OpenJurist

470 F3d 569 Acara v. C Banks Md

470 F.3d 569

Margaret A. ACARA, Plaintiff-Appellant,
v.
Bradley C. BANKS, M.D., Defendant-Appellee.

No. 06-30356 Summary Calendar.

United States Court of Appeals, Fifth Circuit.

November 13, 2006.

Mary Grace Knapp, Mandeville, LA, for Acara.

Linda G. Rodrigue, Jennifer Jones Thomas, Kean, Miller, Hawthorne, D'Armond, McCowan & Jarman, Baton Rouge, LA, for Banks.

Appeals from the United States District Court for the Eastern District of Louisiana.

Before DeMOSS, STEWART and PRADO, Circuit Judges.

PER CURIAM:

1

Appellant Margaret Acara ("Acara") filed suit against Appellee Dr. Bradley Banks ("Dr. Banks") in Louisiana district court for disclosing her medical information during a deposition without her consent. Acara's complaint claimed subject matter jurisdiction based entirely upon an alleged violation of the Health Insurance Portability and Accountability Act of 1996 ("HIPAA"), Pub.L. No. 104-191, 110 Stat. 1936 (1996)(codified primarily in Titles 18, 26 and 42 of the United States Code). Acara later sought leave to amend her complaint to change her residency from Louisiana to New York in order to establish diversity jurisdiction. The district court held that HIPAA does not give rise to a private cause of action, and therefore no subject matter jurisdiction existed. In addition, the district court denied Acara's motion to amend her complaint to allege diversity jurisdiction after a magistrate judge determined Acara to be a resident of Louisiana. Therefore, the district court granted Dr. Bank's motion to dismiss pursuant to Rule 12(b)(1), or alternatively Rule 12(b)(6). This timely appeal followed. For the reasons stated below, we affirm.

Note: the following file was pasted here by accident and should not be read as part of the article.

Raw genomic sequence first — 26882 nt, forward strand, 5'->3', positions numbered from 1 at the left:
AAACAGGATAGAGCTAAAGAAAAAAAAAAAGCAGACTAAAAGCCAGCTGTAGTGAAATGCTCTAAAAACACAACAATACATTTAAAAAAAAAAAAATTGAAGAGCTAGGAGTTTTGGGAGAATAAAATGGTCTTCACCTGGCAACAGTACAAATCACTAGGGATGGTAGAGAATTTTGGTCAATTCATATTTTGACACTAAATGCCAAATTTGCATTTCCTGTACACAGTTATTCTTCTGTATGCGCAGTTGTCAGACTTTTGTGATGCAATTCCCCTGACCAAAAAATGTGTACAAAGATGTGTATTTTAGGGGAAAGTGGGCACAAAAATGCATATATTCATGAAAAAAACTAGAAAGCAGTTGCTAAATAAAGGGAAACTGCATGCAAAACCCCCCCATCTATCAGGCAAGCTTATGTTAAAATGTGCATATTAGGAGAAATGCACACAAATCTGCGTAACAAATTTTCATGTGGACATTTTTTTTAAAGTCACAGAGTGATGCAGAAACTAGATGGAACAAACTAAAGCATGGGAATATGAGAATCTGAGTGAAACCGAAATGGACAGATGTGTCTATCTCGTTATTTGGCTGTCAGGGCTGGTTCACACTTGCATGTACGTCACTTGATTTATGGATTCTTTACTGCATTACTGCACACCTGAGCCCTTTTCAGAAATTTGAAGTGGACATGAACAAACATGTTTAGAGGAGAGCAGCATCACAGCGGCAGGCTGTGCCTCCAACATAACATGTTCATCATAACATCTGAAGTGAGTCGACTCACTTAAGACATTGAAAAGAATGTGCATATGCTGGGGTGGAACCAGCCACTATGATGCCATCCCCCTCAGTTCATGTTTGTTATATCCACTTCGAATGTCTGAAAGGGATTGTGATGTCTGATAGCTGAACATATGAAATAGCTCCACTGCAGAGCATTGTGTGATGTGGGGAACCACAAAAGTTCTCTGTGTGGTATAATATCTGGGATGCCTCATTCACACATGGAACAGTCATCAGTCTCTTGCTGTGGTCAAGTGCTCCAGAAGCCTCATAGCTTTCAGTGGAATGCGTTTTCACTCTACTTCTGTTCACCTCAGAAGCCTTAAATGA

2

1. Private Right of Action Under HIPAA.

3

Whether or not HIPAA provides for a private cause of action is a question of statutory interpretation subject to de novo review. In re ADM/Growmark River Sys., Inc., 234 F.3d 881, 886 (5th Cir. 2000). HIPAA generally provides for confidentiality of medical records. 42 U.S.C. §§ 1320d-1 to d-7. Private rights of action to enforce federal law must be created by Congress. Alexander v. Sandoval, 532 U.S. 275, 286, 121 S.Ct. 1511, 149 L.Ed.2d 517 (2001). HIPAA has no express provision creating a private cause of action, and therefore we must determine if such is implied within the statute. Banks v. Dallas Hous. Auth., 271 F.3d 605, 608 (5th Cir.2001). "The judicial task is to interpret the statute Congress has passed to determine whether it displays an intent to create not just a private right but also a private remedy. Statutory intent on this latter point is determinative." Id.1 In addition, the plaintiff has the relatively heavy burden to show Congress intended private enforcement, and must overcome the presumption that Congress did not intend to create a private cause of action. Casas v. Am. Airlines, Inc., 304 F.3d 517, 521-22 (5th Cir.2002).

4

HIPAA does not contain any express language conferring privacy rights upon a specific class of individuals. Instead, it focuses on regulating persons that have access to individually identifiable medical information and who conduct certain electronic health care transactions. 42 U.S.C. § 1320d-1. HIPAA provides both civil and criminal penalties for improper disclosures of medical information. 42 U.S.C. §§ 1320d-5, d-6. However, HIPAA limits enforcement of the statute to the Secretary of Health and Human Services. Id. Because HIPAA specifically delegates enforcement, there is a strong indication that Congress intended to preclude private enforcement. Alexander, 532 U.S. at 286-87, 121 S.Ct. 1511 ("The express provision of one method of enforcing [a statute] suggests Congress intended to preclude others.").